The fall/winter holiday season is the craziest time of year. And the chaos is magnified in families of divorce. With all the factors of schedules, preferences and work between two families, deciding who gets the kids for the holidays can be difficult. Kids can’t be split in half, so follow some simple rules to keep everyone happy when decided who gets the kids on the holidays in families of divorce.
Follow the Custody Agreement
Oftentimes the legal documents have the final say. Custody agreements usually specify which parents gets the kids on which holidays. Usually they are alternated every other year (e.g., 2016– mom; 2017– dad; etc.). Sometimes the kids are always with a particular parent for a specific holiday.
In contentious divorces it’s almost always better to stick to the custody agreement. Changes and stressful communication can lead to increased conflict. But, there can be flexibility and leeway when both parents are able to focus on doing what’s best for the kids. If that describes your situation most of the time, here are some ideas for helping everyone get some together time for the holidays.
On those rare occasions where everyone still genuinely gets along consider a meal where both parents, and possibly their extended families, all contribute and eat together. This way no one has to make the choice of who gets the kids. Of course this requires space and coordination, but it’s a nice option in amicable divorces to allow kids to be with everyone at once.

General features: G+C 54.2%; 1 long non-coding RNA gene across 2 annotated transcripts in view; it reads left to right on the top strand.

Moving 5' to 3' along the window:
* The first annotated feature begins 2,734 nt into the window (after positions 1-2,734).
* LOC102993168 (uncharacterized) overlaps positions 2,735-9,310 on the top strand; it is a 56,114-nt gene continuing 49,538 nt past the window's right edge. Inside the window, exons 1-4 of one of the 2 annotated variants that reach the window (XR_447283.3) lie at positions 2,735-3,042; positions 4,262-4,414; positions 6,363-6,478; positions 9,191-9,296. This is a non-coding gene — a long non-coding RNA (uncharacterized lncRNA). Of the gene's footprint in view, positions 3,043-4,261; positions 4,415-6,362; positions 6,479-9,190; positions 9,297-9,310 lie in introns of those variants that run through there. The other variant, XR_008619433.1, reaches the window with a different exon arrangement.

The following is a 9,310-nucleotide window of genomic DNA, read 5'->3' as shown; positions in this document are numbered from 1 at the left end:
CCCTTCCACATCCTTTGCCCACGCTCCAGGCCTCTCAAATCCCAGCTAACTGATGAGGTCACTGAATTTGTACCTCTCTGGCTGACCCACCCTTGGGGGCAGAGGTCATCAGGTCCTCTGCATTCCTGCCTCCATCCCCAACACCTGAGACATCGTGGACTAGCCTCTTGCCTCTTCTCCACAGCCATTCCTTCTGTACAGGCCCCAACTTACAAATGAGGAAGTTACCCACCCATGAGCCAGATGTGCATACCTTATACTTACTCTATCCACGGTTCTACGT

If a big family/former-family meal isn’t possible, but parents live fairly close to each other, have one parent plan a holiday lunch and the other plan a holiday dinner. It’s a great way for kids to see both parents, as well as other relatives on a special holiday. If each of you would prefer to have a holiday dinner instead of lunch consider switching off who does which meal every other year.
When distance is a factor, plan a visit with the other parent as close to a holiday as possible. If your kids are with you this year for a holiday and your ex-spouse’s weekend isn’t for another two weeks, try and work out a way with them to see the kids earlier so they can celebrate together.
Sometimes it simply isn’t possible for kids to see both parents on or near a holiday because of distance, work schedules, etc. A FaceTime or Skype call with the other parent on a holiday is a great way to feel like being together. Have the video chat during the holiday meal so your kid feels like he’s eating with the other parent, too!
If you’re a family of divorce the best is not to chose who gets the kids on the holidays. But if you have to remember it’s the kids who are important. If you make it easy for them, it’s easy for you.
How do you decide who gets the kids on the holidays?